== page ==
To change the appearance of a model, right-click in the model canvas and click Diagram Properties, or from the Model menu click Diagram Properties. The Diagram Properties window opens with three tabs:
The General and Layout tabs control how elements are arranged in the model, and the Symbology tab controls the overall shape and appearance of model elements.
General options include settings to change the layout mode and grid properties of a model. Under Layout Mode
- Automatic enables the Auto Layout button , which can be used to automatically arrange the elements in a model. This is the default mode.
- Manual disables the Auto Layout button , and any arrangement of model elements must be performed manually.
Under Grid Properties, a visual grid can be added to help line up elements. When the grid is turned on, model elements will snap to the grid when moved.
Below are the options available from the Layout tab.
|Layout options||Layout option examples|
Determines the visual direction of flow in the model. Changing the layout does not affect a model's processing flow and logic.
Level Alignment (2)
Determines whether elements will align to the center, left, or right of a level line.
Level Constraint (3)
Determines how the elements in different chained processes are aligned. The illustration shows the default constraint (Towards Output) and the level constraint Towards Input.
Minimum Spacing (4)
You can set the spacing between levels and elements. The default is 15 diagram units for each. Check Variable Level Spacing to let ModelBuilder readjust the spacing between levels. This primarily affects models that contain crossed connector lines—the spacing between levels is distributed so that levels with crossed lines are given more space.
Layout Quality (5)
Layout Quality controls how rigorously the diagram layout adheres to the layout settings you make. In Draft mode, there is the least adherence to the layout settings—a simple computation is used, making the layout of elements quicker. In Proof mode, the maximum amount of adherence to the layout settings is attained. The default is a compromise between Draft and Proof.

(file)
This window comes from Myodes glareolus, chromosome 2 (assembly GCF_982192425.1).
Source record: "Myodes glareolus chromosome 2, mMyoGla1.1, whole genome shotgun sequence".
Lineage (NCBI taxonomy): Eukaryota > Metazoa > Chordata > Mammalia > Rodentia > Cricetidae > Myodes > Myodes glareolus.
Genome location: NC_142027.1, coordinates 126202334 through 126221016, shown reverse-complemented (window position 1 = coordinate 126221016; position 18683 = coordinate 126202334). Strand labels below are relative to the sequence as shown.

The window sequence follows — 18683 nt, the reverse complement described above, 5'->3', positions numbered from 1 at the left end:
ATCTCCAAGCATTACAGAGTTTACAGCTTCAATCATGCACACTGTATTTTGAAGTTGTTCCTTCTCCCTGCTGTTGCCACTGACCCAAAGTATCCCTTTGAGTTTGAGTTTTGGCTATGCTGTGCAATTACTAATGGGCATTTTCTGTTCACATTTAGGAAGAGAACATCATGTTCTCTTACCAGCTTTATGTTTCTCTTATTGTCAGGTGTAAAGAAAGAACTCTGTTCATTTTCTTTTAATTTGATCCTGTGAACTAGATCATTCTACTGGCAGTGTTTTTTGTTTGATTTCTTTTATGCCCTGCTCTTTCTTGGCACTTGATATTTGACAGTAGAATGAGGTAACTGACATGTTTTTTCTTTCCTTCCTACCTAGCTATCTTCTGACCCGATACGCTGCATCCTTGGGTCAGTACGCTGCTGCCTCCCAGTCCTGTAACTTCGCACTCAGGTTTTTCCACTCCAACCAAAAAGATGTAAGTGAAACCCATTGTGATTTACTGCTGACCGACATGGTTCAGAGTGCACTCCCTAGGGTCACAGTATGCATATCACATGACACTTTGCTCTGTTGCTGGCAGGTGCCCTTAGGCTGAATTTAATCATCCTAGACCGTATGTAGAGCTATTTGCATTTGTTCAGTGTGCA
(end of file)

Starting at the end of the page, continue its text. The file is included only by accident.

Incremental Layout (6)
Incremental Layout is a kind of compromise between automatic and manual layout. By enabling Incremental Layout, once you place an element or connector, it will be moved as little as possible, minimizing the amount of reorganization that occurs within ModelBuilder.
Incremental Layout can be turned on and off while you work. The effects of Incremental Layout are applied whenever the Auto Layout button is clicked.
When the Respect Flow option is checked, ModelBuilder assigns elements to levels incrementally as much as possible while respecting the flow of the connector lines.
When the Reduce Crossings option is checked, ModelBuilder assigns elements to levels incrementally and preserves their ordering within levels as much as possible while trying to reduce the number of crossings.
Connection Routing (7)
Connection Routing sets whether diagonal or orthogonal connector lines will be used. When Orthogonal Routing is unchecked (the default), diagonal connector lines are used. When Orthogonal Routing is checked, connector lines are straight and make 90-degree bends, as shown in the illustration. When the Orthogonal Routing option is checked, you can use the Merge Connections option to merge the connector lines that connect to the same input element so all vertical lines meet at the same point. You can also set the vertical and horizontal spacing between connectors.
The Minimum Slope option sets the lowest slope value that any diagonal connector line can have. When the model orientation is vertical, slope is measured by the angle of the connector line from a horizontal line. When the model orientation is horizontal, slope is measured by the angle of the connector line from a vertical line.
Slope is measured in percentages: 0 percent is flat, and the value of a perpendicular slope approaches infinity. In practice, increasing the minimum slope by approximately 300 percent has no noticeable effect.